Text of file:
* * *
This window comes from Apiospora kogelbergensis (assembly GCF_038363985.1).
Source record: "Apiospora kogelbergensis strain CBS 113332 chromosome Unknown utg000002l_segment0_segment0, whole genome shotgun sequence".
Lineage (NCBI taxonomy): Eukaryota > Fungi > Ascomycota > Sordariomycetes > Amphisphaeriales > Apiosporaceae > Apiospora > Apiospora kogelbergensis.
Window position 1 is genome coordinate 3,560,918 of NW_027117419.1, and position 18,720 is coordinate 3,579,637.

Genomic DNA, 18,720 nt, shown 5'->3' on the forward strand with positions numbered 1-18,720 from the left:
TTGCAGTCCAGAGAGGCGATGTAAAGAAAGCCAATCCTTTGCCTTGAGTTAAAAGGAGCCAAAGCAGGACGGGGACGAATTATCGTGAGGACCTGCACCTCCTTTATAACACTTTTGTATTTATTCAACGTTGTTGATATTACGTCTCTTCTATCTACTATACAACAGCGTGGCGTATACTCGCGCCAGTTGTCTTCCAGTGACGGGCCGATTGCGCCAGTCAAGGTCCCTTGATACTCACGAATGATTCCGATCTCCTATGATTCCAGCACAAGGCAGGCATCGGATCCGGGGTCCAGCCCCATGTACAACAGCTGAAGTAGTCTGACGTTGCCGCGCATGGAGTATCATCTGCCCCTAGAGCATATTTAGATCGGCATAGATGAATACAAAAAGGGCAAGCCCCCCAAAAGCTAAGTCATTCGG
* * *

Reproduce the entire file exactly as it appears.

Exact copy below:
This window comes from Apiospora kogelbergensis (assembly GCF_038363985.1).
Source record: "Apiospora kogelbergensis strain CBS 113332 chromosome Unknown utg000002l_segment0_segment0, whole genome shotgun sequence".
Lineage (NCBI taxonomy): Eukaryota > Fungi > Ascomycota > Sordariomycetes > Amphisphaeriales > Apiosporaceae > Apiospora > Apiospora kogelbergensis.
Window position 1 is genome coordinate 3,560,918 of NW_027117419.1, and position 18,720 is coordinate 3,579,637.

Genomic DNA, 18,720 nt, shown 5'->3' on the forward strand with positions numbered 1-18,720 from the left:
TTGCAGTCCAGAGAGGCGATGTAAAGAAAGCCAATCCTTTGCCTTGAGTTAAAAGGAGCCAAAGCAGGACGGGGACGAATTATCGTGAGGACCTGCACCTCCTTTATAACACTTTTGTATTTATTCAACGTTGTTGATATTACGTCTCTTCTATCTACTATACAACAGCGTGGCGTATACTCGCGCCAGTTGTCTTCCAGTGACGGGCCGATTGCGCCAGTCAAGGTCCCTTGATACTCACGAATGATTCCGATCTCCTATGATTCCAGCACAAGGCAGGCATCGGATCCGGGGTCCAGCCCCATGTACAACAGCTGAAGTAGTCTGACGTTGCCGCGCATGGAGTATCATCTGCCCCTAGAGCATATTTAGATCGGCATAGATGAATACAAAAAGGGCAAGCCCCCCAAAAGCTAAGTCATTCGG